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Ideas & Debate

Chinese President Xi Jinping with South African President Cyril Ramaphosa (left) and Senegalese President Macky Sall during the Forum on China-Africa Co-operation in Beijing last month. PHOTO | AFP 

Over the past few months, it has become clear that the world is multipolar and that Africa is seen as a key partner for all the different centres of global power.

There has been a notable shift in attention from perceiving Africa as a continent of poverty and aid to one for trade and investment.

The most talked about power is, of course, China which unveiled a $60 billion plan for economic engagement with Africa during the Forum on China-Africa Cooperation.

Right along China is the US which is creating the International Development Finance Corporation, an agency that can invest up to $60 billion in the developing world.

According to the Financial Times, the new agency will spearhead private sector investment through both debt and equity deals, and make profits for Washington.

The European Union (EU) is also on the money. Reports indicate that it is proposing a new Africa-Europe Alliance for Sustainable Investment and Jobs involving a 25 per cent hike in the EU Africa budget for 2021-27 to about €40 billion.

Japan will not be left behind. In 2016, Prime Minister Shinzo Abe announced that between 2016 and 2018, it would invest $30 billion in public-private partnerships in Africa.

Other countries such as India, Turkey, the United Arabs Emirates, Russia and Brazil also have an eye on the continent with their own Africa-focused economic initiatives.

So the question is why the mad dash for Africa? Why now?

There are several factors informing this renewed attention, the first of which is China.

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Africa would arguably, not be getting such determined attention particularly from Europe and North America, if China had not made such significant economic inroads into the continent. Old powers fear losing Africa to China, and have been forced to reassess their attitude towards Africa and make themselves relevant again.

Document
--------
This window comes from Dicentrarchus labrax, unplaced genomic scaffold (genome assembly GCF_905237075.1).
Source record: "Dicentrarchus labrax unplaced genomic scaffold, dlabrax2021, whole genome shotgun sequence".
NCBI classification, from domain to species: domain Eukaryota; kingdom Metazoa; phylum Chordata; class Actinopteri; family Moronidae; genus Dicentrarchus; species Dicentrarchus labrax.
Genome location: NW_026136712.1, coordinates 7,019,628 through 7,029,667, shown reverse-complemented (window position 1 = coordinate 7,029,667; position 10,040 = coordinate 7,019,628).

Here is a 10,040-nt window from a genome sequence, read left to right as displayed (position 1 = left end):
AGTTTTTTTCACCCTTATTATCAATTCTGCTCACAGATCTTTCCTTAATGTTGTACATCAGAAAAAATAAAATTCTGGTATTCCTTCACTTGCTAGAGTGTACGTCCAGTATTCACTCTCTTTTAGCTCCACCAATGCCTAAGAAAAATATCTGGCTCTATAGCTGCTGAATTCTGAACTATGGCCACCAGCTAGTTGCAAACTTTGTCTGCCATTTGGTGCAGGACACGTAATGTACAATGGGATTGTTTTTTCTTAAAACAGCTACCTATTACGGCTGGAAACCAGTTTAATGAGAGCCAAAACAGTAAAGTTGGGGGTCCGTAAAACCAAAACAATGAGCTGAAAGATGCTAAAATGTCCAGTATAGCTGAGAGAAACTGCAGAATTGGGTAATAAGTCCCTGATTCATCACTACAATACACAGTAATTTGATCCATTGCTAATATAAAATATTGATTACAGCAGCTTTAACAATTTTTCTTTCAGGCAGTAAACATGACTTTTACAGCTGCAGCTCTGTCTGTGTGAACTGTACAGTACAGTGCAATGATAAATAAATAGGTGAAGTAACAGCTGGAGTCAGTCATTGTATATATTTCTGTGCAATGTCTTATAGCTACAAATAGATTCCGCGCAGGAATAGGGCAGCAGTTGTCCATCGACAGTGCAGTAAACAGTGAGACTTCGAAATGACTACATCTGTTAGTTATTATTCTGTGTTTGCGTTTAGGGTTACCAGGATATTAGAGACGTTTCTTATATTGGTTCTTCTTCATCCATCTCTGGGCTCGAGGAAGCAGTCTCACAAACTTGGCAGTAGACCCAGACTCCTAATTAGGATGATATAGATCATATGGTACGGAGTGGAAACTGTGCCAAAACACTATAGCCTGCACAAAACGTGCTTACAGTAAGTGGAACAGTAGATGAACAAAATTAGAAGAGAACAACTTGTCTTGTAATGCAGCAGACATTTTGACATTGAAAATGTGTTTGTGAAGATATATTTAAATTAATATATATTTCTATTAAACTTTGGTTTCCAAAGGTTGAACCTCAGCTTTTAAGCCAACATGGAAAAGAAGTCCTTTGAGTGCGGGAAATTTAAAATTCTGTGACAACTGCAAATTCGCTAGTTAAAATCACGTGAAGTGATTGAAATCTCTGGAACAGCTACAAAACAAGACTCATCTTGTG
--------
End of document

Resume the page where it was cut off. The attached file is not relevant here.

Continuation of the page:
A second factor is the fracturing of the Western alliance between Europe and North America — an alliance that has been the core of international power and influence since the Cold War. The UK is breaking away from the EU via Brexit, and the US is contemplating putting sanctions on the EU and Canada, and moving away from NATO.

Going forward it seems that a relationship that was once defined by cooperation and coordination will be increasingly defined by competition.

Theresa May hinted at this shift when she stated that she wanted the UK to overtake the US and become the G7’s biggest investor in Africa by 2022.

Thirdly, Africa has a new generation of individuals who are more educated than ever before, want prosperity at home, and have an entrepreneurial ambition and ability the continent has never seen.

Africans are approaching investors, making business deals with players all over the world and proving not only that no one knows Africa like Africans, but that there is money to be made here.

Lastly, the world seems to finally understand that it is better for everyone when Africa is doing well.

Whether this new focus is informed by an attempt to stem the flow of immigrants into Europe, or in response to sentiments of economic nationalism where publics have grown tired of sending billions to Africa and getting ‘nothing in return’, the impetus to focus on Africa’s economic potential is real.

The question now is: How does Africa leverage this renewed interest in the continent? How does Africa use the multiple offers to its advantage? We do not know when the world will next be so keen on Africa, we have to seize the opportunity at hand.



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